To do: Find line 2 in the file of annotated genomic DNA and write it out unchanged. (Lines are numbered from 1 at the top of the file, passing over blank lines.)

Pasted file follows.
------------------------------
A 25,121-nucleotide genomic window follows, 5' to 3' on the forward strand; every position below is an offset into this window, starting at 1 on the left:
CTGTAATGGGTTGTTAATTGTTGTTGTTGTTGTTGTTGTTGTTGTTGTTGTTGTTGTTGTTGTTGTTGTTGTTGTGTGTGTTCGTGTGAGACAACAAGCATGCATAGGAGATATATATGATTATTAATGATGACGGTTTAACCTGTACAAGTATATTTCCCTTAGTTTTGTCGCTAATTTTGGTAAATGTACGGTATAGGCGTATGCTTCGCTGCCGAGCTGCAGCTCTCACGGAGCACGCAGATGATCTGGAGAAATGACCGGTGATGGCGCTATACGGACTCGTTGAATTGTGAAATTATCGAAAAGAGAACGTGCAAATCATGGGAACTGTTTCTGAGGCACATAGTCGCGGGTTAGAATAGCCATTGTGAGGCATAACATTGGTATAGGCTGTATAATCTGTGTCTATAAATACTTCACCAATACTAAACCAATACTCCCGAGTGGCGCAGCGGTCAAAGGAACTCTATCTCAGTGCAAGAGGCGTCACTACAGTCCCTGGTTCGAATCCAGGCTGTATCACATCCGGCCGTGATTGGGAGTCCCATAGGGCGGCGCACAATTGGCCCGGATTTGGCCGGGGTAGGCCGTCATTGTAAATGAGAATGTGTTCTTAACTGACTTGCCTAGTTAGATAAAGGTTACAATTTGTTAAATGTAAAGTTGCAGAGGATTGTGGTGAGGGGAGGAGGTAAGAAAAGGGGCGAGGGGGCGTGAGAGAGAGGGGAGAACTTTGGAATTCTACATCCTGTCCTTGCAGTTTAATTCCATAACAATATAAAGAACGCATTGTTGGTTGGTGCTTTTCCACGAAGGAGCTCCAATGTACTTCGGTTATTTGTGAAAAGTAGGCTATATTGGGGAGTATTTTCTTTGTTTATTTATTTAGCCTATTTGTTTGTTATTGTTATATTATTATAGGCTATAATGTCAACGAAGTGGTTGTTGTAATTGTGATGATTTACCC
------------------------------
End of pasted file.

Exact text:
CTGTAATGGGTTGTTAATTGTTGTTGTTGTTGTTGTTGTTGTTGTTGTTGTTGTTGTTGTTGTTGTTGTTGTTGTGTGTGTTCGTGTGAGACAACAAGCATGCATAGGAGATATATATGATTATTAATGATGACGGTTTAACCTGTACAAGTATATTTCCCTTAGTTTTGTCGCTAATTTTGGTAAATGTACGGTATAGGCGTATGCTTCGCTGCCGAGCTGCAGCTCTCACGGAGCACGCAGATGATCTGGAGAAATGACCGGTGATGGCGCTATACGGACTCGTTGAATTGTGAAATTATCGAAAAGAGAACGTGCAAATCATGGGAACTGTTTCTGAGGCACATAGTCGCGGGTTAGAATAGCCATTGTGAGGCATAACATTGGTATAGGCTGTATAATCTGTGTCTATAAATACTTCACCAATACTAAACCAATACTCCCGAGTGGCGCAGCGGTCAAAGGAACTCTATCTCAGTGCAAGAGGCGTCACTACAGTCCCTGGTTCGAATCCAGGCTGTATCACATCCGGCCGTGATTGGGAGTCCCATAGGGCGGCGCACAATTGGCCCGGATTTGGCCGGGGTAGGCCGTCATTGTAAATGAGAATGTGTTCTTAACTGACTTGCCTAGTTAGATAAAGGTTACAATTTGTTAAATGTAAAGTTGCAGAGGATTGTGGTGAGGGGAGGAGGTAAGAAAAGGGGCGAGGGGGCGTGAGAGAGAGGGGAGAACTTTGGAATTCTACATCCTGTCCTTGCAGTTTAATTCCATAACAATATAAAGAACGCATTGTTGGTTGGTGCTTTTCCACGAAGGAGCTCCAATGTACTTCGGTTATTTGTGAAAAGTAGGCTATATTGGGGAGTATTTTCTTTGTTTATTTATTTAGCCTATTTGTTTGTTATTGTTATATTATTATAGGCTATAATGTCAACGAAGTGGTTGTTGTAATTGTGATGATTTACCC